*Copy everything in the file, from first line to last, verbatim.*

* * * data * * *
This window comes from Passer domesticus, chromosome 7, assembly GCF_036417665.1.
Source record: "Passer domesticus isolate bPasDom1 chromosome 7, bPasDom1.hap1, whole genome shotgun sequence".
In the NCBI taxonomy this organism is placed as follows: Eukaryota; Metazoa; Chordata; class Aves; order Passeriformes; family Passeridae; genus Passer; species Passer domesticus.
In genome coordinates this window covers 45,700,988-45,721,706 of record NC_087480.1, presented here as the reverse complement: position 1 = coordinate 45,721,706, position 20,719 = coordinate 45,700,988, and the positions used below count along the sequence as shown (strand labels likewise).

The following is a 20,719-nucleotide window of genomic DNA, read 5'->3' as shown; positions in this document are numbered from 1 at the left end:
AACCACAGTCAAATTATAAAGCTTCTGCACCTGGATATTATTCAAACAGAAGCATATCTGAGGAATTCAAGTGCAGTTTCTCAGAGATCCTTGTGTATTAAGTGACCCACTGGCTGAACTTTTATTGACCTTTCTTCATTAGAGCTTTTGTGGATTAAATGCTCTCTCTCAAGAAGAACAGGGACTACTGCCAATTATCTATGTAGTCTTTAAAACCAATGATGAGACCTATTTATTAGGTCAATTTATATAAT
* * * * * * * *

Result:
This window comes from Passer domesticus, chromosome 7, assembly GCF_036417665.1.
Source record: "Passer domesticus isolate bPasDom1 chromosome 7, bPasDom1.hap1, whole genome shotgun sequence".
In the NCBI taxonomy this organism is placed as follows: Eukaryota; Metazoa; Chordata; class Aves; order Passeriformes; family Passeridae; genus Passer; species Passer domesticus.
In genome coordinates this window covers 45,700,988-45,721,706 of record NC_087480.1, presented here as the reverse complement: position 1 = coordinate 45,721,706, position 20,719 = coordinate 45,700,988, and the positions used below count along the sequence as shown (strand labels likewise).

The following is a 20,719-nucleotide window of genomic DNA, read 5'->3' as shown; positions in this document are numbered from 1 at the left end:
AACCACAGTCAAATTATAAAGCTTCTGCACCTGGATATTATTCAAACAGAAGCATATCTGAGGAATTCAAGTGCAGTTTCTCAGAGATCCTTGTGTATTAAGTGACCCACTGGCTGAACTTTTATTGACCTTTCTTCATTAGAGCTTTTGTGGATTAAATGCTCTCTCTCAAGAAGAACAGGGACTACTGCCAATTATCTATGTAGTCTTTAAAACCAATGATGAGACCTATTTATTAGGTCAATTTATATAAT